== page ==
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Friday, March 16, 2007

Peaceful PalArabs attack UNRWA chief. Reuters downplays it.

From AP:
GAZA CITY, Gaza Strip (AP) - Three masked Palestinian gunmen fired on a vehicle carrying the chief of the U.N. refugee mission in Gaza and tried to kidnap him, the U.N. official said.

No one was hurt in the kidnap attempt in northern Gaza, said John Ging, head of the U.N. Relief and Works Agency in Gaza.

Earlier in the week, unidentified gunmen kidnapped a BBC reporter in Gaza City, Alan Johnston, who remains in captivity, his whereabouts unknown.

Ging said he, a driver and a security official were traveling in an armored vehicle when the gunmen jumped out of a white Subaru and opened fire. "They tried to force open the car, but our driver extracted himself from that situation," and sped away as the gunmen continued firing, he said. "This is a shocking development. We are still considering how to deal with this," Ging said.

The vehicle was clearly marked with the U.N. insignia and a U.N. flag, he said. Eleven bullets pierced the car, Ging added.

Reuters' coverage so far is only mentioned in passing in a different story, but includes this interesting blurb:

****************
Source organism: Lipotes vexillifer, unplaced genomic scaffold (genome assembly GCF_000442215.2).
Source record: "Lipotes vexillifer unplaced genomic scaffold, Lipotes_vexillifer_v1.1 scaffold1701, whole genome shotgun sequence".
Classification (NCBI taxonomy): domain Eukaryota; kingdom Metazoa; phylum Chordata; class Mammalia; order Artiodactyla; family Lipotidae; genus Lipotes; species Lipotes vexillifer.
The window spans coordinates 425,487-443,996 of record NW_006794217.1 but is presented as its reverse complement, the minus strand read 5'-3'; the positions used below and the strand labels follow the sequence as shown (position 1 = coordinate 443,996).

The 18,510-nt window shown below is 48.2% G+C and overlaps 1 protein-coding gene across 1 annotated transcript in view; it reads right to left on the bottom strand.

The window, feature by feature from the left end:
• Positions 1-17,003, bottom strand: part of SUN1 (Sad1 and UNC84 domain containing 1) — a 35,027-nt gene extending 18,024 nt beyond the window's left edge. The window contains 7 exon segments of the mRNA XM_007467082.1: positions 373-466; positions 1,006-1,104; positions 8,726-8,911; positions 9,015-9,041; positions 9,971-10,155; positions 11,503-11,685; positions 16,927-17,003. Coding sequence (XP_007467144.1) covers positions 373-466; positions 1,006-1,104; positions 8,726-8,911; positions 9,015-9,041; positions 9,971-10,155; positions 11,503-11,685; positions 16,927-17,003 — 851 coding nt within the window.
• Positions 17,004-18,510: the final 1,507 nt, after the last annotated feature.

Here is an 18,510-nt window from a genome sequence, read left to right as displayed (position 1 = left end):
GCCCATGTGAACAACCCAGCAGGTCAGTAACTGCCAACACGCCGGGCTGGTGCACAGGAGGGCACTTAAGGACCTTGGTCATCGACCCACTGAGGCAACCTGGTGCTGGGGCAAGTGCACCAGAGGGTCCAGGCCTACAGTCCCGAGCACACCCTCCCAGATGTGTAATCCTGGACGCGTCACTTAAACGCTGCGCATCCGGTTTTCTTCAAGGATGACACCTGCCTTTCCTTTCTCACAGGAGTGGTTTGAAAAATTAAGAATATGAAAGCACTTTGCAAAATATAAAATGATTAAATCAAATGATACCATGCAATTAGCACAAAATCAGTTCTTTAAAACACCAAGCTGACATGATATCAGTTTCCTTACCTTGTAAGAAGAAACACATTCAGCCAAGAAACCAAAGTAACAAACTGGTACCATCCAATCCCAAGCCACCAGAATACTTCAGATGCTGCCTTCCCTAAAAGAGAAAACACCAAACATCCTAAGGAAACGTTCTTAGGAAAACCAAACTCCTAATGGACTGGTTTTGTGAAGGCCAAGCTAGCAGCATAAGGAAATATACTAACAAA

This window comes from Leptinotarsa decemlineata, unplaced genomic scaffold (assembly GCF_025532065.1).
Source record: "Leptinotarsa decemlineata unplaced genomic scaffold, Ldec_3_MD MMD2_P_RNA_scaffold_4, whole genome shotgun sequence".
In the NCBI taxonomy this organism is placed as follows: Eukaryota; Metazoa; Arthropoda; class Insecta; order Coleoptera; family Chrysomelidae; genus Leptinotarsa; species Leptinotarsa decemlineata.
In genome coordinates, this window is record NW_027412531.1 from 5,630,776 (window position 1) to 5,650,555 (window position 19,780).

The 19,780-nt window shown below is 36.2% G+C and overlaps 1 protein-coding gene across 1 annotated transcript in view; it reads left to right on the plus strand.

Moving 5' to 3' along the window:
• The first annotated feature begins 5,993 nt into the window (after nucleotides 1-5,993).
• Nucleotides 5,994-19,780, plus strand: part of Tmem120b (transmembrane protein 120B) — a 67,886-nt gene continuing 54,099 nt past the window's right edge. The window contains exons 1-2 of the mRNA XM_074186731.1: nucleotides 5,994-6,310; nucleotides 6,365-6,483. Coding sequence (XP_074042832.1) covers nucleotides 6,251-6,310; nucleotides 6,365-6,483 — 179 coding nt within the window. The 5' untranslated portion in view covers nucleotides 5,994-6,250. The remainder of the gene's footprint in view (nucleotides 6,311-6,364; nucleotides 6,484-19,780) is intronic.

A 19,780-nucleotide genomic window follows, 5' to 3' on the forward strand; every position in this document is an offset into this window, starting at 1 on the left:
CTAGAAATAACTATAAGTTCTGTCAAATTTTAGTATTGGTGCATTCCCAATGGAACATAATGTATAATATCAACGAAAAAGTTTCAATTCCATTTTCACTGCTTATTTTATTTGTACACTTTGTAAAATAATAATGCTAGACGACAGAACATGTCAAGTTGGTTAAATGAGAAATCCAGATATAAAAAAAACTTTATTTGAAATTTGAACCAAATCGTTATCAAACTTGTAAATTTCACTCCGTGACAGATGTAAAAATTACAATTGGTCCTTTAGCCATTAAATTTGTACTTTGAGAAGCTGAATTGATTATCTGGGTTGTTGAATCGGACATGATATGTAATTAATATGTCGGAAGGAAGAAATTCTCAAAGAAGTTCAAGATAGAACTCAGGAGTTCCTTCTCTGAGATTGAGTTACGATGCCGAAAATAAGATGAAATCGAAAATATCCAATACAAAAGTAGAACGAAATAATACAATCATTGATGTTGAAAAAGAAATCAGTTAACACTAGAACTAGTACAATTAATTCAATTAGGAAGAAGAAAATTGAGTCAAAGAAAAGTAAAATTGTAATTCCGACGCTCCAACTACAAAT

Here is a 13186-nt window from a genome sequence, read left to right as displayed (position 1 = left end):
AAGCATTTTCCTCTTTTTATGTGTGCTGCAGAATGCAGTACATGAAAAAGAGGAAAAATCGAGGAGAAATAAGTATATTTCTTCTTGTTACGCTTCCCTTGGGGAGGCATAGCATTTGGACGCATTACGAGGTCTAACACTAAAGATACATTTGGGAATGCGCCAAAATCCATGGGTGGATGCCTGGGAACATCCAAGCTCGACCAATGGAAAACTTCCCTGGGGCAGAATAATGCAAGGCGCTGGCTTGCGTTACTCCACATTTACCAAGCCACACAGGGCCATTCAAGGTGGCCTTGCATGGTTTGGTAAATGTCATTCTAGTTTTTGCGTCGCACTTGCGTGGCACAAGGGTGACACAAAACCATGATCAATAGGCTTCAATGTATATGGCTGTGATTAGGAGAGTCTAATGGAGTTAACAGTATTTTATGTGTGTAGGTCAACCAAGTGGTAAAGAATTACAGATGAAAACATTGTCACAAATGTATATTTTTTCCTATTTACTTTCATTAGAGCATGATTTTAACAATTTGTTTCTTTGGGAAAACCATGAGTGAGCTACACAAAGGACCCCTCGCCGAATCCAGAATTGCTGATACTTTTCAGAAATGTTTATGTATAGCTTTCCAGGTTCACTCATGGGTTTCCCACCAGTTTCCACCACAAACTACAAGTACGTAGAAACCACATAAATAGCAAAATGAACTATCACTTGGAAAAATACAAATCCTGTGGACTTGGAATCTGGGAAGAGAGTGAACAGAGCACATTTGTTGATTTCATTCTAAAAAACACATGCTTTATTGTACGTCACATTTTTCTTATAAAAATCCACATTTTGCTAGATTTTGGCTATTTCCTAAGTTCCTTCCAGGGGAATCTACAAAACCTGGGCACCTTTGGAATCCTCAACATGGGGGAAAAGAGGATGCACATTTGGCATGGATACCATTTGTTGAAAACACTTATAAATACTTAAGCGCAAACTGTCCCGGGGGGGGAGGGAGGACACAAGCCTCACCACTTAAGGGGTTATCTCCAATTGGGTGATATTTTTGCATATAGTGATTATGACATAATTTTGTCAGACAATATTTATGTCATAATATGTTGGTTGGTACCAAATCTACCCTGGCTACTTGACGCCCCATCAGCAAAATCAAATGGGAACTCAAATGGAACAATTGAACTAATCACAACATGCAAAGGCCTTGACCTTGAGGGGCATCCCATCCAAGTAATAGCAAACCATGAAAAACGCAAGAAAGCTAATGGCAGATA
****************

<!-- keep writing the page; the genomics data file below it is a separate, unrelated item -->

Palestinian attacks on UNRWA -- which supplies vital aid and employment for refugees in Gaza, the occupied West Bank and neighbouring Arab countries -- have been very rare.

Now, that's in interesting statement. In a few minutes of searching I found (from a 2002 UN report):
Many of the instances of threats against United Nations personnel occurred in the West Bank and Gaza. The United Nations Relief and Works Agency for Palestine Refugees in the Near East (UNRWA) indicates that during the reporting period there was an increase in the number of violent incidents directed against United Nations and humanitarian personnel. In a number of instances UNRWA personnel were verbally abused, threatened, physically assaulted and shot at. What is of particular concern is that ambulances and medical personnel have not been exempt from attack. On a number of occasions, UNRWA ambulances were attacked, resulting in death and injury to personnel.

And, from 2006:
The United Nations Relief and Works Agency for Palestine Refugees (UNRWA) condemns the attack on a United Nations facility in Gaza on the morning of 1 January 2006 which included the beating of a UN guard by unknown assailants before they bombed the premises.

Now, why would Reuters characterize these as being "very rare"?

Because, of course, it goes against the Reuters template to characterize Palestinian Arabs as anything but victims or resistance fighters. To even imagine PalArabs attacking the very agency that pretends to help them the most goes against Reuters' editorial grain. So it is compelled to point out that specific attacks against UNRWA are "very rare" and completely ignore not only the numerous attacks that have occurred, but also the many attacks against other humanitarian organizations and NGOs that have made it enormously difficult for aid workers to do their jobs in Gaza and forced most of them to leave.